Restoration fails remind us to keep our own mistakes in perspective.

We always like our gacha capsule toys to be weird and wonderful, so when we found this new collection from Japanese company Rainbow, we knew it was right up our alley. Called the Restoration Fail Acrylic BC, the four-piece collection consists of acrylic keyholders containing images of some of the world’s finest works of art…and the botched restoration jobs performed on them.

For instance, you may recall this image going viral around the world back in 2012. Painted on the wall of a Spanish church in 1910, Elias Garcia Martinez’s fresco Ecce Homo shows the figure of Jesus Christ before the crucifixion.

When you turn the keychain over, however, you see the “restoration”. Performed by an elderly local woman without permission but with good intentions, the botched job made headlines around the world when it was discovered. As you can see, the newly painted crown of thorns look more like fur and the void stare gives the subject an animal-like appearance, leading many to call it the “Monkey Christ“.

▼ Restoration fail

Let’s take a look at the next work of art, also from Spain — a statue of St George, which was displayed in the Church of St. Michael in Estella, a town in the Navarre region. The 16th century wooden sculpture had aged over the years, prompting the church priest to seek out restoration work in 2018.

Unfortunately he didn’t hire the professionals, though, as the restoration left St George looking pink-faced and in flashy amour that had people drawing comparisons with Tintin and Woody from Toy Story. 

The next botched restoration involves another artwork from Spain — a copy of the Immaculate Conception of El Escorial by Baroque painter Bartolome Esteban Murillo. The copy, also by Murillo, displays a light and soft touch reminiscent of Vermeer or Rembrandt, and captures the beauty and purity of the young Virgin Mary.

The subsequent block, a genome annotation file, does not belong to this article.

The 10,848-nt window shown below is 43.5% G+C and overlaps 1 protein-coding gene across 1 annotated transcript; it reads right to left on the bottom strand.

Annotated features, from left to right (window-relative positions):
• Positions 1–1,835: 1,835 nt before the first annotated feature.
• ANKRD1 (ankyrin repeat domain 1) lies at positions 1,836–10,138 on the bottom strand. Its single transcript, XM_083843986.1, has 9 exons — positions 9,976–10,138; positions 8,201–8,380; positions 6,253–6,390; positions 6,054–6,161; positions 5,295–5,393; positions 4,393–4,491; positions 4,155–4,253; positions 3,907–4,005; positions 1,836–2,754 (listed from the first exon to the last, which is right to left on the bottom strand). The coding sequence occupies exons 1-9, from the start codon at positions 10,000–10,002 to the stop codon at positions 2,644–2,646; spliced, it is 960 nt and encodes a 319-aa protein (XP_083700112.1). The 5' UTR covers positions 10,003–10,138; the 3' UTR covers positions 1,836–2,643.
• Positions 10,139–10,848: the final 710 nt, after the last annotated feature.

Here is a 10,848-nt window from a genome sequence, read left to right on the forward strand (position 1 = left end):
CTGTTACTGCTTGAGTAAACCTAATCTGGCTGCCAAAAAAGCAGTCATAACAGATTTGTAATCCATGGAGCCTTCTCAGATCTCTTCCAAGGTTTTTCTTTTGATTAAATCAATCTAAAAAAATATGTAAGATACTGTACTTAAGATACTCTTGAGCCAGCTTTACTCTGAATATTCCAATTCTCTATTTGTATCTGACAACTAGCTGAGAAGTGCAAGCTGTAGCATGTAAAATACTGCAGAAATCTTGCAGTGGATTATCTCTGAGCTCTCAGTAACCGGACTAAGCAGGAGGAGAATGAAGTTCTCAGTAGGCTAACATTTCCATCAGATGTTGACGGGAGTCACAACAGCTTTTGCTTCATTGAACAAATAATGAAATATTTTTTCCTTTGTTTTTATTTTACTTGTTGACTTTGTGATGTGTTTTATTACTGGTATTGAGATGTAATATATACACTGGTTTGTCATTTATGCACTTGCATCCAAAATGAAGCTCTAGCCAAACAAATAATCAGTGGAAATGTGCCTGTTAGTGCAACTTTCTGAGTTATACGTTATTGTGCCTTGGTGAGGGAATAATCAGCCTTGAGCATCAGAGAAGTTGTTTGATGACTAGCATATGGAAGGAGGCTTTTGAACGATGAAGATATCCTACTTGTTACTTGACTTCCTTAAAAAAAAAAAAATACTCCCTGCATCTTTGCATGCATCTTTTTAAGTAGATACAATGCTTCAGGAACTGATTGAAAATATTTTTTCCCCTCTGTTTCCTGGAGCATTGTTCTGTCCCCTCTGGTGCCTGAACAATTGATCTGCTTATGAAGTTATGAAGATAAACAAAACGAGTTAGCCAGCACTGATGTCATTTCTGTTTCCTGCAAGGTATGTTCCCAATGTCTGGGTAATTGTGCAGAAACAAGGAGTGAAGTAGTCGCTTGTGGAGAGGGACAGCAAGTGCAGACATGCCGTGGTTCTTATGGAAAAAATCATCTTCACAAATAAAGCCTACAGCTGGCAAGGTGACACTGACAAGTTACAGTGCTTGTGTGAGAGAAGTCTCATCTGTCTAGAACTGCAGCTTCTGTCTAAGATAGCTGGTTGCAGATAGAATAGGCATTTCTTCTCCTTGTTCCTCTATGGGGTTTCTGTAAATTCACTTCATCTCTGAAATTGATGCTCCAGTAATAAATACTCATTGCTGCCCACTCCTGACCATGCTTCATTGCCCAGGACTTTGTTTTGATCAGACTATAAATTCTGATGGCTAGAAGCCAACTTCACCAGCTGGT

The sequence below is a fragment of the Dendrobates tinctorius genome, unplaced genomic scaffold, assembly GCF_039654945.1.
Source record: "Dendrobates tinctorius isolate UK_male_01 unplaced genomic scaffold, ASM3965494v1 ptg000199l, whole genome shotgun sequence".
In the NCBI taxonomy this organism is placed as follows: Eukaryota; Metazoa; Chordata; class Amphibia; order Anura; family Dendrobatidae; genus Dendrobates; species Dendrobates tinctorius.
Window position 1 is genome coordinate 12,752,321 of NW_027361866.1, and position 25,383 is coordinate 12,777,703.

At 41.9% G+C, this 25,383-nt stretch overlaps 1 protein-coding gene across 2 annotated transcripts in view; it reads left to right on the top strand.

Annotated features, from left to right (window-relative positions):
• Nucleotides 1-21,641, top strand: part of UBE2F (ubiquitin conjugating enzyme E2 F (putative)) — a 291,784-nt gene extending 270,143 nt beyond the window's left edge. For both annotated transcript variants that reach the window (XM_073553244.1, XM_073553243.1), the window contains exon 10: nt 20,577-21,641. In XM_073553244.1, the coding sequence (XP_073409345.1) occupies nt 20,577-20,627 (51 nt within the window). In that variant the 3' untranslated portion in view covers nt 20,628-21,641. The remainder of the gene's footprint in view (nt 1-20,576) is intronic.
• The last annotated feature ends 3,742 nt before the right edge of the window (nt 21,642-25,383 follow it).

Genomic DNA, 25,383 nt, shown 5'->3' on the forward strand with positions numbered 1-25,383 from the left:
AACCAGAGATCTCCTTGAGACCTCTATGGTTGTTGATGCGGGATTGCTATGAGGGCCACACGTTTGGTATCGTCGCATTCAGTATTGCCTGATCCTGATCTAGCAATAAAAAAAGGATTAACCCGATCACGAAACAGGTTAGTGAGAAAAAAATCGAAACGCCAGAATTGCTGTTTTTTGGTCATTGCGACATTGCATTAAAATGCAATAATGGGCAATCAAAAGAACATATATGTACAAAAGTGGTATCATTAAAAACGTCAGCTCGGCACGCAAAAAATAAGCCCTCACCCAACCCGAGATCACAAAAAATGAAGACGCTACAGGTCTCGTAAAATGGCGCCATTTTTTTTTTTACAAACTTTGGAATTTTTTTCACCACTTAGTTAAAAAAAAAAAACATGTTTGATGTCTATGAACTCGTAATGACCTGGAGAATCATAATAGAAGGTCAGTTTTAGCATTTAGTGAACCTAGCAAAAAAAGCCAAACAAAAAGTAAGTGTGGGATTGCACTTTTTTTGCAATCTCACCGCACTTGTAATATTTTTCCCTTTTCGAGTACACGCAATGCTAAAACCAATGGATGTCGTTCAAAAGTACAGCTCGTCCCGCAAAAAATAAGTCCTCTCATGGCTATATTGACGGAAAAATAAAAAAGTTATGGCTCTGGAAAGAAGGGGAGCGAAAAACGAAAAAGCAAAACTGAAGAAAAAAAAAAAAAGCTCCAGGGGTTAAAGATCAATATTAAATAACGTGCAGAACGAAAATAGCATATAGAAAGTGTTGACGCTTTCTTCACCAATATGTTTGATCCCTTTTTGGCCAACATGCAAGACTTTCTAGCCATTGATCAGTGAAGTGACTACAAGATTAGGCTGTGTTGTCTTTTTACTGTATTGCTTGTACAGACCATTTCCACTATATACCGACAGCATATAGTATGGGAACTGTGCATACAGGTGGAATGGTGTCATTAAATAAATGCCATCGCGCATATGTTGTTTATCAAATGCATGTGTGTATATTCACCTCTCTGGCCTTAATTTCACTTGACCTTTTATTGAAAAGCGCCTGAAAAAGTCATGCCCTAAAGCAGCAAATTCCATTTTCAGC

In June this year, the owner, a private collector, hired a furniture restorer to fix the old painting and bring it back to its original condition. However, after it was returned in a smudged, unrecognisable state, the collector complained, leading to another attempt which turned out even worse than the first one.

The final botched restoration in this capsule toy series looks at a 15th century statue from Spain, the Virgin and Child with St Anne. These three statues were originally uncoloured, highlighting the beauty in the grain of the wood.

However, after local residents worked on a restoration in 2018 with permission from the priest, the trio were totally transformed with dazzlingly colourful primary colours.

While these botched restorations are certainly unfortunate, having them on a keychain to look at every day is a reminder to put our own errors and shortcomings in perspective. No matter how bad we think our mistakes might be, at least we didn’t botch up an irreplaceable centuries-old work of art.

The Restoration Fail gacha series went on sale at gacha vending machines around Japan from 14 November for 300 yen (US$2.89) each.

Photos ©SoraNews24
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